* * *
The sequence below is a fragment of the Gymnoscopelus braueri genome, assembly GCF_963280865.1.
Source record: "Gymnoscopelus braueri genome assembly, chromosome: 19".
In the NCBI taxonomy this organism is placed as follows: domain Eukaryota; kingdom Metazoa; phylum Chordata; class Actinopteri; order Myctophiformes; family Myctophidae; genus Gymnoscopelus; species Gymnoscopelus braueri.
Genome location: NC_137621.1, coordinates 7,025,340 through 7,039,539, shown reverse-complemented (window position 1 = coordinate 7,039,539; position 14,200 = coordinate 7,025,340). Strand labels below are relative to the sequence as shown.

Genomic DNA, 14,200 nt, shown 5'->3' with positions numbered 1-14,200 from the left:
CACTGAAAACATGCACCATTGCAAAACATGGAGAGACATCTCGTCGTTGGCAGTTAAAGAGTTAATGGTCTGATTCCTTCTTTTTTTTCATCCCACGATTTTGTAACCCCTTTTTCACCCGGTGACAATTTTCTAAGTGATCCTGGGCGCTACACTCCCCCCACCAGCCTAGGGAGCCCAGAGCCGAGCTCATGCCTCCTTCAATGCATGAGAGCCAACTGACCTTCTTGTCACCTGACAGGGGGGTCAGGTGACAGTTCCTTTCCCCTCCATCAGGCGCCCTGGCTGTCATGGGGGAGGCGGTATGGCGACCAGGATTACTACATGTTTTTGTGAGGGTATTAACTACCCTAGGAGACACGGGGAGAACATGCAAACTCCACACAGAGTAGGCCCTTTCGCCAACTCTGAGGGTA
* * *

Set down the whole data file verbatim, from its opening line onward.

The sequence below is a fragment of the Gymnoscopelus braueri genome, assembly GCF_963280865.1.
Source record: "Gymnoscopelus braueri genome assembly, chromosome: 19".
In the NCBI taxonomy this organism is placed as follows: domain Eukaryota; kingdom Metazoa; phylum Chordata; class Actinopteri; order Myctophiformes; family Myctophidae; genus Gymnoscopelus; species Gymnoscopelus braueri.
Genome location: NC_137621.1, coordinates 7,025,340 through 7,039,539, shown reverse-complemented (window position 1 = coordinate 7,039,539; position 14,200 = coordinate 7,025,340). Strand labels below are relative to the sequence as shown.

Genomic DNA, 14,200 nt, shown 5'->3' with positions numbered 1-14,200 from the left:
CACTGAAAACATGCACCATTGCAAAACATGGAGAGACATCTCGTCGTTGGCAGTTAAAGAGTTAATGGTCTGATTCCTTCTTTTTTTTCATCCCACGATTTTGTAACCCCTTTTTCACCCGGTGACAATTTTCTAAGTGATCCTGGGCGCTACACTCCCCCCACCAGCCTAGGGAGCCCAGAGCCGAGCTCATGCCTCCTTCAATGCATGAGAGCCAACTGACCTTCTTGTCACCTGACAGGGGGGTCAGGTGACAGTTCCTTTCCCCTCCATCAGGCGCCCTGGCTGTCATGGGGGAGGCGGTATGGCGACCAGGATTACTACATGTTTTTGTGAGGGTATTAACTACCCTAGGAGACACGGGGAGAACATGCAAACTCCACACAGAGTAGGCCCTTTCGCCAACTCTGAGGGTA